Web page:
"Ow! What was that for?" he shouted, hopping on one foot. Cheis ignored him.

"I'm going to take my attendant for a short walk," she grated at Pellamin. "We'll be back within the hour." Pellamin blinked, having obviously been expecting further discussion, but Cheis ignored him too. Bundling a hormonally-stricken Linduin out the door, she stopped herself at the last moment from slamming it behind her -- lettered glass, after all, was expensive to replace.

Alone in his office, Pellamin sank into his chair and sighed. The endeavour had gone better than he had expected, but now Cheis of Veraleigh was back in Ciel-Upon-The-Sea, undesirably entangled in his personal life, and obviously none too thrilled with Umbria's continued presence therein. He pondered his options, decided quite firmly that he had none whatsoever, and went back to reviewing his notes.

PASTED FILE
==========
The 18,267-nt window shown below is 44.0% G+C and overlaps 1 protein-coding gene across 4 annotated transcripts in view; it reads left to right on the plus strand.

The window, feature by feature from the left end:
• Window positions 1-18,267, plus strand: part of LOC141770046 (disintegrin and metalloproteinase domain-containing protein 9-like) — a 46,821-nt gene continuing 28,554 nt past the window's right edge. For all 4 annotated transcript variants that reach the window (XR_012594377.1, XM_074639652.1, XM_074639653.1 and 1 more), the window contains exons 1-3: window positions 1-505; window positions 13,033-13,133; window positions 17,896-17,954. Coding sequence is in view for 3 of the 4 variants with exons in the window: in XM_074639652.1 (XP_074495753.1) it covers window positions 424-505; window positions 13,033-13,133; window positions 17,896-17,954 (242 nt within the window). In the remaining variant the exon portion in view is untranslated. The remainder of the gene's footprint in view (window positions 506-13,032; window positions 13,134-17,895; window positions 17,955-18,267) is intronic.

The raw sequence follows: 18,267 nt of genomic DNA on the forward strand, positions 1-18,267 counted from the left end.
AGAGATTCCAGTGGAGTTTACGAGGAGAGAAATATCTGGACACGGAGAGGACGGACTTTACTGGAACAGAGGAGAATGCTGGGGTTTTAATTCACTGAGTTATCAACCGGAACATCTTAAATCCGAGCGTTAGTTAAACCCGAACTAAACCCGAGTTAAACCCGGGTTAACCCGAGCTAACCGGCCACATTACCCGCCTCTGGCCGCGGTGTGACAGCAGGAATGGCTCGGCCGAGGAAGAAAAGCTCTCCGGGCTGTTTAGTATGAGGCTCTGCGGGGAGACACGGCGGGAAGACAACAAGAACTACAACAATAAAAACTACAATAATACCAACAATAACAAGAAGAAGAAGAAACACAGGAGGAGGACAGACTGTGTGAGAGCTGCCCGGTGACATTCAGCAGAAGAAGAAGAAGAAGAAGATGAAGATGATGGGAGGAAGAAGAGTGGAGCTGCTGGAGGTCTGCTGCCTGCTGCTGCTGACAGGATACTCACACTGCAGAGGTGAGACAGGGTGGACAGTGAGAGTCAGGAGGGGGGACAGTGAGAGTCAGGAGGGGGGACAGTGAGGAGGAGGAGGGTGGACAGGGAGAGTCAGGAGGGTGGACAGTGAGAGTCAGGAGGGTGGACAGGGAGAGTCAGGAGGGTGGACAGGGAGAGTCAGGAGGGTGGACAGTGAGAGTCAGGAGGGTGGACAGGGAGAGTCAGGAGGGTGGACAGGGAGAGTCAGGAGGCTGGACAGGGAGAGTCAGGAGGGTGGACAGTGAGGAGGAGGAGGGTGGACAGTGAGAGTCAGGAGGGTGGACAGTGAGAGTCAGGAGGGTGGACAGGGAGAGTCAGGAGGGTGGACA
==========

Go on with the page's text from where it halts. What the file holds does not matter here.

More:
Outside, Cheis dragged Linduin back down the three flights of stairs they had just ascended, much to his annoyance. Linduin, who had had enough experience being Cheis's apprentice to know when to complain and when to shut up, did the latter. When they reached the street level, Cheis stomped off towards a restaurant she obviously knew well; Linduin, who had never so much as seen a restaurant before let alone eaten in one, did nothing to dissuade her. She gained entry with a glower, ordered a decadent appetizer and a beer, and plunked herself down in a chair with her head on her arms.

"That's a little out of character for you," said Linduin after a moment. He pulled out a chair and sat down across from her, fiddling with his collar. "Shouldn't you be stoically enduring whatever's annoying you or reducing it to atoms?"

Cheis groaned. "I don't know who taught you how to talk to people who are obviously in distress, but that is the exact opposite of helpful."

"Well, that would be you," Linduin pointed out. "Everything I learned about social graces either came from you, my dad who beat me up, or my boss who could order my execution if he wanted. So yeah, the only help I know how to give is what you taught me."